Minnesota air quality improves

Despite recent air pollution health alerts, the state has bucked a national trend of rising ozone levels.

Nathan Hall

The nation’s ozone levels as a whole shot up 32 percent last year, while Minnesota’s air quality improved slightly, according to Environmental Protection Agency data.

But in recent weeks, the Minnesota Pollution Control Agency has issued several air pollution health alerts for Twin Cities residents, and since August, ground-level ozone has appeared in Minnesota rather than just usual high-smog suspects such as Houston and Los Angeles.

Ozone, when combined with other pollutants and photosynthesis, creates smog.

“Ozone is mainly a summer problem because the emissions given off only undergo the chemical reaction to turn into ground-level ozone when it reacts with hot, stagnant air,” Minnesota Pollution Control Agency spokeswoman Becky Helgeson said. “Our monitors show that it’s more of an urban problem because obviously that’s where more people are.”

Minnesota is one of six states that decreased their ozone violations in 2001. The other five were Alabama, Florida, Oklahoma, Rhode Island and Utah.

Pollution control agency officials said some of the main air pollution culprits are minute but toxic particles emitted by cars, trucks, buses, coal-fired power plants and fireplaces.

The agency also believes the wind carries pollutants from southern suburbs.

The particles are so small they easily get into buildings, so even going inside does not eliminate the threat, according to the agency’s findings.

Several medical studies have also shown a link between extended exposure to these pollutants and heart attacks, lung disease, asthma and cancer.

Nevertheless, University mechanical engineering professor Peter McMurry said he does not feel the recent spike is a cause for alarm because an accurate trend could only be identified after accumulating and studying at least 10 years of data.

“Concentrations of many air pollutants have decreased substantially since the Clean Air Act was passed,” McMurry said. Environmental Protection Agency documents show a 19 percent decrease in ozone between 1988 and 1997, McMurry said.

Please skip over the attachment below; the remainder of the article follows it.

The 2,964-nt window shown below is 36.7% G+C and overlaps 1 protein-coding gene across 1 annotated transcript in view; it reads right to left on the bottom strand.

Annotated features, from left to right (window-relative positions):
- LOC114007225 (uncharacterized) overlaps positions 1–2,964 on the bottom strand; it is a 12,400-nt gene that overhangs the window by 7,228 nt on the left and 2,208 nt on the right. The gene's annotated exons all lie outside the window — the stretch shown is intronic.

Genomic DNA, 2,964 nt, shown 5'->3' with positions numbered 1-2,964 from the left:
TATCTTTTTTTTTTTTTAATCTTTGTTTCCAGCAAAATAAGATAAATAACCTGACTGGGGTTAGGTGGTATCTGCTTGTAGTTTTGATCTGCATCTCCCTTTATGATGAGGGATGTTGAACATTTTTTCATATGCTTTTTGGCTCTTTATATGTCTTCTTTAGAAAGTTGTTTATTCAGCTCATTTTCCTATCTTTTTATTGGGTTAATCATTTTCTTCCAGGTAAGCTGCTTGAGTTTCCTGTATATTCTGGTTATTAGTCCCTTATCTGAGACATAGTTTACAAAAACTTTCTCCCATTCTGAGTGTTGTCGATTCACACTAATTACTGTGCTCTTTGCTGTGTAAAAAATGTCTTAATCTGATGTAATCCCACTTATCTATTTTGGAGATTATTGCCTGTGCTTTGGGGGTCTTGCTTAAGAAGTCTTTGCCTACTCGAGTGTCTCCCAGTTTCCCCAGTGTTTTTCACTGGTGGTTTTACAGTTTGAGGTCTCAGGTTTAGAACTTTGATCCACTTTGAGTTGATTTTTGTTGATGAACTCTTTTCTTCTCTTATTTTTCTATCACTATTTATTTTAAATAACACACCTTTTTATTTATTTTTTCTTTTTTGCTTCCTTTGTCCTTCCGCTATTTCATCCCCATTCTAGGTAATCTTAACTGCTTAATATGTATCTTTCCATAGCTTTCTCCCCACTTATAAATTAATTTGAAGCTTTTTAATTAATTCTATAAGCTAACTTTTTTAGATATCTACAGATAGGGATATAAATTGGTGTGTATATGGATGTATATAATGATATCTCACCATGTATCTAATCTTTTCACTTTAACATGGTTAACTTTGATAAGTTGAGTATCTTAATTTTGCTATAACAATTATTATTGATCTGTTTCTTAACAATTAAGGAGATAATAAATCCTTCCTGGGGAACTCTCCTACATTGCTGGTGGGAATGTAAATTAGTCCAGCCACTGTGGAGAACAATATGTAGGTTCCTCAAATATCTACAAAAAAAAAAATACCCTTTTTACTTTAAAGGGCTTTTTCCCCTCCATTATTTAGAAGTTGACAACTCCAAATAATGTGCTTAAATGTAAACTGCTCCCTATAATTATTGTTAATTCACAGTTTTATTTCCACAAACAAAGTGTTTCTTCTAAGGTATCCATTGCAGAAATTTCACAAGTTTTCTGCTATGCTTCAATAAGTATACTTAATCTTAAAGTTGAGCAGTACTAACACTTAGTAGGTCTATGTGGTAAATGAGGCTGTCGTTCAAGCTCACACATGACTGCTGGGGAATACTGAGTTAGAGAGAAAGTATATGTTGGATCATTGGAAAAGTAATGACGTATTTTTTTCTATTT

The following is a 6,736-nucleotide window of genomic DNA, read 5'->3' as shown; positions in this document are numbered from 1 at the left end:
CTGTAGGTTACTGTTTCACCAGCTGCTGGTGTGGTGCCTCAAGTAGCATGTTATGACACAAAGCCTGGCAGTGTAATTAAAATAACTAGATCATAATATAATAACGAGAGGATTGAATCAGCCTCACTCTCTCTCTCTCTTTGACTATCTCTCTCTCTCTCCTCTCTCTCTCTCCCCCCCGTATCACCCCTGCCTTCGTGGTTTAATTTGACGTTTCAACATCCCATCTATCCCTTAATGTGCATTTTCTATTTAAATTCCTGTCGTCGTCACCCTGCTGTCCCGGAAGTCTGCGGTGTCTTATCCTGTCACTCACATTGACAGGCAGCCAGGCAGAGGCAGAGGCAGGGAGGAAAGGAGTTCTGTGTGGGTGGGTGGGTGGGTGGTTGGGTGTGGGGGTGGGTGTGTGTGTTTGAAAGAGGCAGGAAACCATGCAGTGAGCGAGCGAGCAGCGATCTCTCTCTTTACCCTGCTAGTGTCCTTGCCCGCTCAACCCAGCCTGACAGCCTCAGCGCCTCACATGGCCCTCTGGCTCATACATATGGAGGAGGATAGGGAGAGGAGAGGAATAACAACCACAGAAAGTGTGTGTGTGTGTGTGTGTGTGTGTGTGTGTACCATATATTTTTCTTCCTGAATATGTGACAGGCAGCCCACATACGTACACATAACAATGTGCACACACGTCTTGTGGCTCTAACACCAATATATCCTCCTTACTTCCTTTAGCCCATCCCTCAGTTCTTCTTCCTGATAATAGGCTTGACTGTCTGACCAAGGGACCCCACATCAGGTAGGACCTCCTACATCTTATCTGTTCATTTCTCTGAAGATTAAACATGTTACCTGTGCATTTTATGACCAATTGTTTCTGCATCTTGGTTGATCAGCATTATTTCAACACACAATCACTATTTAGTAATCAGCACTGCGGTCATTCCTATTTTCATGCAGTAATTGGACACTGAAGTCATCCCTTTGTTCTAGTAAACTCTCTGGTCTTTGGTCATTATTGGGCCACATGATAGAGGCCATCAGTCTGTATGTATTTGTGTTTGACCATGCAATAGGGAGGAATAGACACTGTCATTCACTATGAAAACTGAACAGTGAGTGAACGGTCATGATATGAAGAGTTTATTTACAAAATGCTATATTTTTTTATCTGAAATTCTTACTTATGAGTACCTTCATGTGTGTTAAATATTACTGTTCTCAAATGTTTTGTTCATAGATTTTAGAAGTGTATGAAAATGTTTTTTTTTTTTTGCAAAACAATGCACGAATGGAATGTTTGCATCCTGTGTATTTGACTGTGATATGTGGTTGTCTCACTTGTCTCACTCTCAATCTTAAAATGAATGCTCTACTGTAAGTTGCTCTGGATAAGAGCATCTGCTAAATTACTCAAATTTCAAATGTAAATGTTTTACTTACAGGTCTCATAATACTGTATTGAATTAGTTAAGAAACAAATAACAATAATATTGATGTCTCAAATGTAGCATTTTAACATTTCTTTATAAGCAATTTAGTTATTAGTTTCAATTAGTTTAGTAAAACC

“There is still a possibility that the current trend might continue,” he said.

Causes for concern

Coal plants are the single largest source of air pollution and greenhouse gas emissions in Minnesota, according to the nonprofit Minnesotans for an Energy-Efficient Economy.

These plants are responsible for 20 percent of nitrogen, 63 percent of sulfur, 62 percent of lead and 43 percent of mercury leaked into the air, according to the group’s findings.

According to a 1995 permit granted to the northeast Minneapolis Riverside plant, which is owned and operated by Xcel Energy, the facility is legally allowed to release 10,000 pounds of hydrochloric acid, 16,000 pounds of nickel, 300,000 pounds of barium, 23,000 pounds of sulfuric acid and 27,000 pounds of fluoride into the air every year.

Twin Cities residents suffer 66,000 asthma attacks every summer because of ozone caused by dirty power plants, according to the Washington-based nonprofit Clear the Air. The group also credits these plants with doubling the level of nitrates in the Mississippi River since 1965.

But McMurry said “it is inaccurate to suggest that there is a biggest (single) culprit.”

One possible cause of Twin Cities air pollution is urban sprawl. A recent Sierra Club report listed the Twin Cities area as among the 10 cities most threatened by poor city development planning.

“I think the ozone in the Twin Cities will only increase as the congestion on the roads increases,” University soil, water and climate professor Terence Cooper said.

But McMurry said cars produce less pollution than in previous years.

“Certainly urban sprawl can contribute,” he said. “But reduced vehicular emissions have led to lower concentrations of air pollutants.”

Helgeson said more vehicles on the road traveling longer distances mean more pollution warnings.

“In the past, no one would dream of commuting to Minneapolis from St. Cloud,” she said. “Add to that the huge popularity of (sport utility vehicles), who aren’t required to abide by any significant emissions standards.”

Helgesen said several sources contribute to the current emissions spike.

“Still, we’re in much better shape than other cities our size,” she said.

Federal solutions

The George W. Bush administration has been pushing its controversial Clear Skies Initiative for more than one year. The plan puts a shrinking cap on power plant pollution but lets those utilities trade so-called “right to pollute” credits among themselves.

The EPA claims this plan would reduce pollution by 58 percent by 2008 and by almost 67 percent by 2018. Environmental groups counter that bigger gains could be made by enforcing current air pollution laws.

“I do not think the (Clear Skies) initiative will have a positive impact on air pollution,” Cooper said. “It allows too much of the same problems of the past.”

McMurry said that based on what he knows about the plan, it will be a good approach.

“Companies will be given some freedom to figure out the most economically sensible approach for meeting those (pollution) targets,” he said.

Nathan Hall covers the environment and transportation and welcomes comments at [email protected]